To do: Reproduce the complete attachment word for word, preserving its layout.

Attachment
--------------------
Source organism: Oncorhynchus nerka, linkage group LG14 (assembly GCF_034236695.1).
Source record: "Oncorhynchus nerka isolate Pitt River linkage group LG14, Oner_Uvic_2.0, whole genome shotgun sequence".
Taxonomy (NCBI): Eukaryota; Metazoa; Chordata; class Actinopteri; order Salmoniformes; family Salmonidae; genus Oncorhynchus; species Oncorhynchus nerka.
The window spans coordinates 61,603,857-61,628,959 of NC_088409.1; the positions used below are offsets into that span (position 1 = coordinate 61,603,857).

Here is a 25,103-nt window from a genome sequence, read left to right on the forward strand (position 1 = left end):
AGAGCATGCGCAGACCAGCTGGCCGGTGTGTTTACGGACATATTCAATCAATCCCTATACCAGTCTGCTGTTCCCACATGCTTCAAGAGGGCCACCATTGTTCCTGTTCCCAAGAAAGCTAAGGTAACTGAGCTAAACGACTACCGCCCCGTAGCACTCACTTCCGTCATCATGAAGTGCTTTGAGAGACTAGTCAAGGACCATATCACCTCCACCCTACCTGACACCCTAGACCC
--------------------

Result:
Source organism: Oncorhynchus nerka, linkage group LG14 (assembly GCF_034236695.1).
Source record: "Oncorhynchus nerka isolate Pitt River linkage group LG14, Oner_Uvic_2.0, whole genome shotgun sequence".
Taxonomy (NCBI): Eukaryota; Metazoa; Chordata; class Actinopteri; order Salmoniformes; family Salmonidae; genus Oncorhynchus; species Oncorhynchus nerka.
The window spans coordinates 61,603,857-61,628,959 of NC_088409.1; the positions used below are offsets into that span (position 1 = coordinate 61,603,857).

Here is a 25,103-nt window from a genome sequence, read left to right on the forward strand (position 1 = left end):
AGAGCATGCGCAGACCAGCTGGCCGGTGTGTTTACGGACATATTCAATCAATCCCTATACCAGTCTGCTGTTCCCACATGCTTCAAGAGGGCCACCATTGTTCCTGTTCCCAAGAAAGCTAAGGTAACTGAGCTAAACGACTACCGCCCCGTAGCACTCACTTCCGTCATCATGAAGTGCTTTGAGAGACTAGTCAAGGACCATATCACCTCCACCCTACCTGACACCCTAGACCC